And lastly the reason why heroin is medically illegal in the US is because it is much more addictive than other opioids. This is because its essential an ultra fast acting and amped up morphine. They combine morphine with acetyl and this mixture causes the drug to plow through the blood brain barrier much faster. Studies show and confirm that the faster a drug kicks after taking the more your brain associated it with pleasure and the thus more addicting it is, making heroin arguably the most addictive of all opioids. (How I know all this: I took a Psychology & BioPsychology classes in college).
  • thoracic spine painthoracic spine pain Posts: 566
    edited 05/04/2014 - 6:03 PM
    I don't really understand the laws in the US. How many deaths are caused by firearms. I know there is an enormous amount of money made. When I worked I realised firearms and weapons were one of the largest contributions to the US economy. You can murder people with firearms.

    Isn't it a double standard to allow and encourage firearms then ban drugs if they are concerned about people's lives?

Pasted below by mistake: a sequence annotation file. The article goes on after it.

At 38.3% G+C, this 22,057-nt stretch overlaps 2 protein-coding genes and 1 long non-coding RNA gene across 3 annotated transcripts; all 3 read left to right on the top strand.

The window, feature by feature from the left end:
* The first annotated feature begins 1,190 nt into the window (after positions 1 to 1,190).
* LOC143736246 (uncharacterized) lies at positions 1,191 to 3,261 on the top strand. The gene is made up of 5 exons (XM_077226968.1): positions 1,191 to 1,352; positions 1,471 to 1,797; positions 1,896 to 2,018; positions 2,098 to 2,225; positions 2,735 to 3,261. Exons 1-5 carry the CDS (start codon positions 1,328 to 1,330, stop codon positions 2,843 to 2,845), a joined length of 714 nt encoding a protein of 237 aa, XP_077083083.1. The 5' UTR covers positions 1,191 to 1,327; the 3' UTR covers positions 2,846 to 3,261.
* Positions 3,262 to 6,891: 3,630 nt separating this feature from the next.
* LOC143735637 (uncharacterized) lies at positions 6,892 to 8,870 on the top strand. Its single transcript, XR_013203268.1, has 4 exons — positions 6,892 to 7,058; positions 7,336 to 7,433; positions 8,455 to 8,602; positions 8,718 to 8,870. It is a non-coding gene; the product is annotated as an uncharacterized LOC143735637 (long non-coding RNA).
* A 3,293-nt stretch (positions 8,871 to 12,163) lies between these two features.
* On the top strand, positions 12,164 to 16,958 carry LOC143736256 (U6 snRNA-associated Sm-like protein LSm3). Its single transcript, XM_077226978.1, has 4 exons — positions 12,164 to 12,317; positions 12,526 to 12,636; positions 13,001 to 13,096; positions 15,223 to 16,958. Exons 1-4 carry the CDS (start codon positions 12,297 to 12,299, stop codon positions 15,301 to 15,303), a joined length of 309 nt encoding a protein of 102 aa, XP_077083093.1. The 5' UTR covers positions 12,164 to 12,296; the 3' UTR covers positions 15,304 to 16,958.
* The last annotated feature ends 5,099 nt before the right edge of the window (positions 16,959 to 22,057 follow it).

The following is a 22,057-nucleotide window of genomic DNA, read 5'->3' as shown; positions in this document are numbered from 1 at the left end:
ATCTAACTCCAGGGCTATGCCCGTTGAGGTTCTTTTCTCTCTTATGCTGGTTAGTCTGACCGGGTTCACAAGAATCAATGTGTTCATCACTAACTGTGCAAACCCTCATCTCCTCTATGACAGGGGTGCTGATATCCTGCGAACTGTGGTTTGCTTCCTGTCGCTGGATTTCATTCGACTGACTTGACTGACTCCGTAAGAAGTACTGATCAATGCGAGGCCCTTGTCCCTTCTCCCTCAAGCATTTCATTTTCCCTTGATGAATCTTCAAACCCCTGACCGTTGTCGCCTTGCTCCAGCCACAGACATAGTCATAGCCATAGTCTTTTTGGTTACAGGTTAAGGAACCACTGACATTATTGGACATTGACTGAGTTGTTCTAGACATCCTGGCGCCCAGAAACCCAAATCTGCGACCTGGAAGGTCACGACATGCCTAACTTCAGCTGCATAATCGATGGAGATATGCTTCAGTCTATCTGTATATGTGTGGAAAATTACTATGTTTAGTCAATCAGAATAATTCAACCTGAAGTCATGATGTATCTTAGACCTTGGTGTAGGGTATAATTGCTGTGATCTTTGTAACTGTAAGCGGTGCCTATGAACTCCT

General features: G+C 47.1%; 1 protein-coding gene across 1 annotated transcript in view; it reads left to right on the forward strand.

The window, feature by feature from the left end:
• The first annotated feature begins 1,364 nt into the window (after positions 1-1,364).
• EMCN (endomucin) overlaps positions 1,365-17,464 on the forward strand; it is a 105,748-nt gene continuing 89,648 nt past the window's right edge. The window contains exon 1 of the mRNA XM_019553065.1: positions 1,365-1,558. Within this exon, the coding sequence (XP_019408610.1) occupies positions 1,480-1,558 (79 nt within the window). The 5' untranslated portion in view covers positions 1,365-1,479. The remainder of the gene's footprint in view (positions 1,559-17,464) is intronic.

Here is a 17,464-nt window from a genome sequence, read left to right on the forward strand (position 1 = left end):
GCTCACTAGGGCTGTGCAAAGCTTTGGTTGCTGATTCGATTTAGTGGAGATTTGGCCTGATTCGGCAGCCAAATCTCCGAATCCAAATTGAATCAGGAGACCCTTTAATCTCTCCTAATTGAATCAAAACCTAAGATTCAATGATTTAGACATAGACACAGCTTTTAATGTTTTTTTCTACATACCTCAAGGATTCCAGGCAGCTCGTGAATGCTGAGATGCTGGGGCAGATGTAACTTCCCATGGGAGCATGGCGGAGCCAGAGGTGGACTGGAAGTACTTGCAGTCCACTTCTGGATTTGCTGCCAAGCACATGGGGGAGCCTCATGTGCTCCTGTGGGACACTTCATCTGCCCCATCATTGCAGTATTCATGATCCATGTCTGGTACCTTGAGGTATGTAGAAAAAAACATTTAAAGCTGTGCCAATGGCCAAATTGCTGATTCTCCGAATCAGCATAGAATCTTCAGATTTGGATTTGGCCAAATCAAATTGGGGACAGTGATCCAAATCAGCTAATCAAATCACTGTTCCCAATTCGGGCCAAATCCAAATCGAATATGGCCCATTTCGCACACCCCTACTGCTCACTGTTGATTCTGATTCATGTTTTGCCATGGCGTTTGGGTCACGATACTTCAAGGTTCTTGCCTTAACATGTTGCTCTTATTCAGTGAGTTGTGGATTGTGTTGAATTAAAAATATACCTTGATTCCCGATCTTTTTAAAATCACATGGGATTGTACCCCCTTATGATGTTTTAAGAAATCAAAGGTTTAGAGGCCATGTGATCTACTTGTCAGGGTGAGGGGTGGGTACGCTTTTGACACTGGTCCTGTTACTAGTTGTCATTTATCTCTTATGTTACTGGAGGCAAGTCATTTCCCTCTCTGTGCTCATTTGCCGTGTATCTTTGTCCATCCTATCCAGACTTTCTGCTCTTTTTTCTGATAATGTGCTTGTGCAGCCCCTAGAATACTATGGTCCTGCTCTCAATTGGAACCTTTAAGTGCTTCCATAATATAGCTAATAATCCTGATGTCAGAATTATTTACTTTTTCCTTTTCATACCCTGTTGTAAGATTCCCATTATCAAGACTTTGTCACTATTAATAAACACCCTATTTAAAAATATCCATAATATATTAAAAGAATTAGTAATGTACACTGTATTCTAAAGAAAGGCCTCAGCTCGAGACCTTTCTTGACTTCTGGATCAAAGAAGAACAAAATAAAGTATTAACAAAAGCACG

• i just read an article on the web about dangerous medicine combinations and guess what the most one mentioned? you got it opoids. apparently opoids and antidepressant meds are dangerous as are opoids and a lot of other meds. the article stated opoids and this med and opoids and that med and opoids and .....and on and on. so opoids should not be used with all sorts of other meds together according to the article. another article stating that under the right cirumstances opoids can kill you
    jon
    I have 4 fusions from L5-3, the latest last May '12 where they fixed my disc that broke.They went through my side this time. I take 40 mg of oxycontin 4x a day and 4 fenatyl lollipops 300 micro gms 4x a day.
  • under prescribing is another issue where as people say i don't get enough pain meds and they dont work. i see this all of the time. however i think some feel that pain meds are not working if they don't get the high feeling. at first pain meds give that high that people want however after a while, it goes away since the body adjust to the meds. this is to say it is not working. they work even though one does not get the high feeling. this is especially true for oxy and other time release meds. the dose is released in small doses where one does not feel it but it is in the blood stream and released at smaller doses. that is why some crush the pill up to get all of the meds at once. but watch out for confusing meds that do not work with the fact that the body gets used to it and time release meds are released at a smaller dose. the meds work and just because one does not get high does not mean that they are not working